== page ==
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Latitude: 52.0259 / 52°1'33"N
Longitude: -4.3993 / 4°23'57"W
OS Eastings: 235483
OS Northings: 239101
OS Grid: SN354391
Mapcode National: GBR DB.GHFZ
Mapcode Global: VH3KN.PBMT
Plus Code: 9C4Q2JG2+87
Entry Name: Main Mill Building at Museum of the Welsh Woollen Industry.
Listing Date: 28 July 1999
Last Amended: 15 August 2001
Source ID: 22104
Building Class: Industrial
Location: Museum complex located to N end of Drefach village, to W of the Drefach-Henllan road. Main building is below road level, N of office buildings at site entrance.
Locality: Drefach Felindre
Built-Up Area: Waungilwen
Traditional County: Carmarthenshire
The building was formerly part of Cambrian Mill, built by David Lewis between 1902, and 1912, on a site already used for a woollen mill since c.1840. The southerly range was rebuilt after a fire in 1919. By the later C19, the middle Teifi Valley had supplanted Newtown, Powys ("the Leeds of Wales") as the most important area in Wales for the manufacture of woollen textiles. Dre-fach Felindre (" the Huddersfield of Wales") became the most important centre for the industry, thriving on the provision of flannel cloths for the expanding industrial areas of South Wales, and also supplying customers in London, Birmingham, and Glasgow. Cambrian Mill became the largest and most important of the Dre-fach Mills. Although a water wheel provided power for milling and washing equipment, a gas engine provided the main power for most of the machinery. The slump of the 1920s and 1930s devastated the industry. Cambrian Mills changed hands in the 1950s, but production continued. In the 1970s the mill became the Museum of the Welsh Woollen Industry, whose aim was to present the history of an important rural industry in the authentic location of a large comprehensive woollen mill.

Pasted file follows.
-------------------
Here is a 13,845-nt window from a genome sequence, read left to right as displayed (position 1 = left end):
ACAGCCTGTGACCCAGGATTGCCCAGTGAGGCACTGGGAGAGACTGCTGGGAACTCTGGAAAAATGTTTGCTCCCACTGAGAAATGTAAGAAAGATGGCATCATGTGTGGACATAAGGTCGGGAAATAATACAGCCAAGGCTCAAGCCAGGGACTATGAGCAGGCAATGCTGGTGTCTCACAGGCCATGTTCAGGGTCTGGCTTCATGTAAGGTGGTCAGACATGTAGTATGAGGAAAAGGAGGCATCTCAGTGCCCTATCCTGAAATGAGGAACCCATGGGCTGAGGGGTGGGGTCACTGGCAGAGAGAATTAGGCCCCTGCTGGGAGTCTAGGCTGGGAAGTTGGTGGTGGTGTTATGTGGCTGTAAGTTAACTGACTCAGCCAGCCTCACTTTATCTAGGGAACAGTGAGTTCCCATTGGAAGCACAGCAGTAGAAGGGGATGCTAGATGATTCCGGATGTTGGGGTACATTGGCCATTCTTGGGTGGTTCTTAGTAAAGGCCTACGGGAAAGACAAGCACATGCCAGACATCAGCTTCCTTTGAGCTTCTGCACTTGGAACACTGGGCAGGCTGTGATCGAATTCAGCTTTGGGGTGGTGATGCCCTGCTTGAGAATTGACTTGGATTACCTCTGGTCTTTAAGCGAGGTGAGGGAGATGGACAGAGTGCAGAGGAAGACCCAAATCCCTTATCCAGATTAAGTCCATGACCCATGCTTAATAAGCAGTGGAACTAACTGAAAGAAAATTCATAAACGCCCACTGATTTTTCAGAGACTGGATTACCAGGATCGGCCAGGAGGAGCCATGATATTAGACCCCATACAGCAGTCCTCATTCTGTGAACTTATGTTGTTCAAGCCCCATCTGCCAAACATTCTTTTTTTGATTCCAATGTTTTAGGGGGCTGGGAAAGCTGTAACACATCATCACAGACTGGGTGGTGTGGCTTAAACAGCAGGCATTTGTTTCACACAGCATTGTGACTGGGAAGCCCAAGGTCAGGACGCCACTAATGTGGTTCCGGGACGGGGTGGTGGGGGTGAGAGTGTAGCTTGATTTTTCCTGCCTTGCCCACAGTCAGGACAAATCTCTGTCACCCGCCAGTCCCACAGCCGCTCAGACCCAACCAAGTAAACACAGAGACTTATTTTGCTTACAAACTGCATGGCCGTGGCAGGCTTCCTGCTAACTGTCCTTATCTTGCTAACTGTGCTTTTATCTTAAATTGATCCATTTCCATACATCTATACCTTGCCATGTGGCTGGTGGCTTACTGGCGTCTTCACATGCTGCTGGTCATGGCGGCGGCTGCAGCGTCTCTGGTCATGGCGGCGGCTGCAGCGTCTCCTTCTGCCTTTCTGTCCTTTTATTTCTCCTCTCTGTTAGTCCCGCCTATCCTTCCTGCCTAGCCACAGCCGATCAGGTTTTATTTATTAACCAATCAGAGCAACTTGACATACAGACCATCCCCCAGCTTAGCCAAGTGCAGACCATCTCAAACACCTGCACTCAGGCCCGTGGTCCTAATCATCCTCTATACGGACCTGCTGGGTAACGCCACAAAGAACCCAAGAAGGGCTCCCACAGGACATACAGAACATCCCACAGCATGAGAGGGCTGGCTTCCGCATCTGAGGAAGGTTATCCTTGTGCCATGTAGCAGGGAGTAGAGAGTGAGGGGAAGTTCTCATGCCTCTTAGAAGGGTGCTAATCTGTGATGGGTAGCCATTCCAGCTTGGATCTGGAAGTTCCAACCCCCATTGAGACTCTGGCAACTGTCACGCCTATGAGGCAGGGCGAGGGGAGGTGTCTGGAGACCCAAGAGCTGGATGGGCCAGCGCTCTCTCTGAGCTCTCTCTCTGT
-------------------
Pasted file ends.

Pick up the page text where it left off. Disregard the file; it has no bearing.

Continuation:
Woollen mill building of the earlier C20, comprising 2 parallel blocks, aligned roughly NW-SE. S block is L-plan. The space between the blocks is currently roofed over. 2 storey and loft in rubble stone with slated, pitched roofs and cast iron rainwater goods. Large windows, generally with red brick dressings and arched heads - mainly 16-pane windows with swivelling upper lights. Elevation to yard has 16 bays. 1st floor, 9th bay has boarded timber loading door with gabled attic, further similar loading door above. Ground floor, 2nd, 5th, and 11th bays are doorways. Beneath 15th window is cast iron overshot waterwheel. L (W) gable end has later lean-to in brick and attic loading door. To L, 2-storey block with monopitched upper storey, in angle with parallel N range, also in brick. To L of this, parallel N block has doors to L, windows on each floor to R. Gable end has 3 windows at 1st floor level, 2 smaller loft windows, and 2 windows to ground floor outer bays. Rear elevation of 12 bays, with similar glazing to S front. E gable has 12-pane window to attic and loading doors to each floor, set to L. SE return of S block has, to 1st floor, 7 square 12-pane windows, apparently reduced in depth, with red brick dressings. Ground floor has similar 12-pane windows with yellow brick dressings. Slate sills throughout. Blocked former window located 4th bay from L.
The buildings retain early C20 roof structures to lofts, and wooden floors and beams, strengthened in places with iron stanchions. Ground floor has quarry tiles. Power shafts remain in situ. The machinery is a mixture of units from the working mill, (but said to have been imported in 1950s), including mule with 400 spindles to 1st floor rear block, and museum exhibits intended to illustrate the history of the woollen industry.
Included as integral part of Cambrian Mill, the most ambitious surviving complex of woollen mill buildings in the area once known as "The Huddersfield of Wales". Group value with other listed buildings on this site.
Other nearby listed buildings